Advertisement

Development of a Sleep Monitoring System by Using a Depth Sensor: A Pilot Study

  • Jangwoon ParkEmail author
  • Jungyoon Kim
  • Jaehyun Park
  • Alaa Sheta
  • Christina Murphey
  • Dugan Um
Conference paper
Part of the Advances in Intelligent Systems and Computing book series (AISC, volume 957)

Abstract

Sleep is an essential part of health and longevity persons. As people grow older, the quality of their sleep becomes vital. Poor sleep quality can make negative physiological, psychological, and social impacts on the elderly population, causing a range of health problems including coronary heart disease, depression, anxiety, and loneliness. Early detection, proper diagnosis, and treatments for sleep disorders can be achieved by identifying sleep patterns through long-term sleep monitoring. Although many studies developed sleep monitoring systems by using non-invasive measures such as body temperature, pressure, or body movement signal, research is still limited to detect sleep position changes by using a depth camera. The present study is intended (1) to identify concerns on the existing sleep monitoring system based on the literature review and (2) propose to developing a non-invasive sleep monitoring system using an infrared depth camera. For the literature review, various journal/conference papers have been reviewed to understand the characteristics, tools, and algorithms of the existing sleep monitoring systems. For the system development and validation, we collected data for the sleep positions from two subjects (35 years old man and 84 years old women) during the four-hour sleep. Kinect II depth sensor was used for data collection. We found that the averaged depth data is useful measure to notify the participants’ positional changes during the sleep.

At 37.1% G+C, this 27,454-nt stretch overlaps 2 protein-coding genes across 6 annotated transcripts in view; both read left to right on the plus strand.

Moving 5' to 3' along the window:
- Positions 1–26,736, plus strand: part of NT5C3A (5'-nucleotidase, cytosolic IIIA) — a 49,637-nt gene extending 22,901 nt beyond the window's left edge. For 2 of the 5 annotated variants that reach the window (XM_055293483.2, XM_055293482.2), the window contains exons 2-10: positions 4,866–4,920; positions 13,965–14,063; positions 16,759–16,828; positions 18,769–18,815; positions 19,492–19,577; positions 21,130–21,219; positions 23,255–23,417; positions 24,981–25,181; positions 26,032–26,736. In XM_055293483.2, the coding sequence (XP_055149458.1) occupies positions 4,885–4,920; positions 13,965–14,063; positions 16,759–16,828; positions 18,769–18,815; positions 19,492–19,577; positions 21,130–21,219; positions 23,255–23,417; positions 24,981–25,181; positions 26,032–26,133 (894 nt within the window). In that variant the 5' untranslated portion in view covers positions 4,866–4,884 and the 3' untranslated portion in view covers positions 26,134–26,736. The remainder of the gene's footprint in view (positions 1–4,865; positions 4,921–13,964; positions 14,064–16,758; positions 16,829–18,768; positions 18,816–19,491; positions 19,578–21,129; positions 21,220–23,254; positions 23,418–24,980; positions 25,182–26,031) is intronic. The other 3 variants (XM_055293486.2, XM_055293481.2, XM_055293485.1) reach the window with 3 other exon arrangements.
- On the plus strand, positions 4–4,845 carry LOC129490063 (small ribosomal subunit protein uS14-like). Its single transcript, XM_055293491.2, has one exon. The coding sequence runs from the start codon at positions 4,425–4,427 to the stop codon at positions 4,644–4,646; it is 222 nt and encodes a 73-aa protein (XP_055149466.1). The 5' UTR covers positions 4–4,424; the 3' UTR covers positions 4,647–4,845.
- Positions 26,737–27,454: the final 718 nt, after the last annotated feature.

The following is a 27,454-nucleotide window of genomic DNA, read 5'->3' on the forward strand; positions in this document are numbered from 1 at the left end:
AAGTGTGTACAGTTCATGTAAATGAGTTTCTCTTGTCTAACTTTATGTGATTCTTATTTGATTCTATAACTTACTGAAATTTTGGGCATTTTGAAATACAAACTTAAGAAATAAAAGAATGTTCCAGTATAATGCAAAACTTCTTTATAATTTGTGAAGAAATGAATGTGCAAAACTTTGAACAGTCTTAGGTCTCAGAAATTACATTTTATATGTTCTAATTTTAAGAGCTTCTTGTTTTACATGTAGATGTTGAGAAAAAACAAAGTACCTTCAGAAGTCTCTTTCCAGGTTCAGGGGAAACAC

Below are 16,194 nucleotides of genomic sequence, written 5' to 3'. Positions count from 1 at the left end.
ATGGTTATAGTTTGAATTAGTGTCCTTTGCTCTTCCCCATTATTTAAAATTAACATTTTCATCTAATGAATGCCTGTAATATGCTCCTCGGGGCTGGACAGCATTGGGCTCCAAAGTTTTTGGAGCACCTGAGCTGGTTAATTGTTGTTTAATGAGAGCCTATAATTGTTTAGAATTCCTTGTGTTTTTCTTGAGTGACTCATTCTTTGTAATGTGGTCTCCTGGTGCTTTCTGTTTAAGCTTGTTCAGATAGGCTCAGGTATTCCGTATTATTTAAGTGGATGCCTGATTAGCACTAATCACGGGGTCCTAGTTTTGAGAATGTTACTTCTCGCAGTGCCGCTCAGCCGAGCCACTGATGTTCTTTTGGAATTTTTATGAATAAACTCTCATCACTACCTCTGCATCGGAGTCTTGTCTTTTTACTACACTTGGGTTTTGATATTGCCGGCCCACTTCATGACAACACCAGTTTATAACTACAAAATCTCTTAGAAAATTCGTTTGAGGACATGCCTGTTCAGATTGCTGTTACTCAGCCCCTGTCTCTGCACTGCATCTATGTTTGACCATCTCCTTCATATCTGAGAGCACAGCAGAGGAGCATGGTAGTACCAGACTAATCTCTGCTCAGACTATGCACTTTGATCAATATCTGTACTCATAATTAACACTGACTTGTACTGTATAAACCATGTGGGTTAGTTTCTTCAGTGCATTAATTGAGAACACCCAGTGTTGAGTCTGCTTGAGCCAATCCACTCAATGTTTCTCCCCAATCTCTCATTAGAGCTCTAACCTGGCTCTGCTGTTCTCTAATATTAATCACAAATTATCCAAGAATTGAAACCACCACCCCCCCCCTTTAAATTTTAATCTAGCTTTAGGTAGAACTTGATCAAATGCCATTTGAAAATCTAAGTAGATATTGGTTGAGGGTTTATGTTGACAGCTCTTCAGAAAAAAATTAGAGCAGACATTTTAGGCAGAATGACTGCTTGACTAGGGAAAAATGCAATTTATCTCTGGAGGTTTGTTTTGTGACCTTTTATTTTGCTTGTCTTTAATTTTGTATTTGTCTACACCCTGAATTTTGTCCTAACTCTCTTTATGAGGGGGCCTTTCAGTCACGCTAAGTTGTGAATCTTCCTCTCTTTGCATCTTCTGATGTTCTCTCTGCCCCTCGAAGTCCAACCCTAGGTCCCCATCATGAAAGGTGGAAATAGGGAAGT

Keywords

Sleep quality Sleep movement Sleep pattern Kinect II depth sensor 

Notes

Acknowledgements

This project was supported by a TCRF Program Development grant from Division of Research, Commercialization and Outreach at Texas A&M University-Corpus Christi.

References

  1. 1.
    Ortman, J.M., Velkoff, V.A., Hogan, H.: An aging nation: the older population in the United States, pp. 25–1140. United States Census Bureau, Economics and Statistics Administration, US Department of Commerce (2014)Google Scholar
  2. 2.
    Seneviratne, S., Hu, Y., Nguyen, T., Lan, G., Khalifa, S., Thilakarathna, K., Seneviratne, A.: A survey of wearable devices and challenges. IEEE Commun. Surv. Tutor. 19(4), 2573–2620 (2017)CrossRefGoogle Scholar
  3. 3.
    Rahman, T., Adams, A.T., Ravichandran, R.V., Zhang, M., Patel, S.N., Kientz, J.A., Choudhury, T.: DoppleSleep: a contactless unobtrusive sleep sensing system using short-range Doppler radar. In: Proceedings of the 2015 ACM International Joint Conference on Pervasive and Ubiquitous Computing, pp. 39–50. ACM, September 2015Google Scholar
  4. 4.
    Liu, X., Cao, J., Tang, S., Wen, J., Guo, P.: Contactless respiration monitoring via off-the-shelf WiFi devices. IEEE Trans. Mob. Comput. 15(10), 2466–2479 (2016)CrossRefGoogle Scholar

Copyright information

© Springer Nature Switzerland AG 2020

Authors and Affiliations

  • Jangwoon Park
    • 1
    Email author
  • Jungyoon Kim
    • 2
  • Jaehyun Park
    • 3
  • Alaa Sheta
    • 4
  • Christina Murphey
    • 5
  • Dugan Um
    • 1
  1. 1.Department of EngineeringTexas A&M University-Corpus ChristiCorpus ChristiUSA
  2. 2.Department of Computer ScienceKent State UniversityKentUSA
  3. 3.Department of Industrial and Management EngineeringIncheon National UniversityIncheonSouth Korea
  4. 4.Department of Computing SciencesTexas A&M University-Corpus ChristiCorpus ChristiUSA
  5. 5.College of Nursing and Health SciencesTexas A&M University-Corpus ChristiCorpus ChristiUSA

Personalised recommendations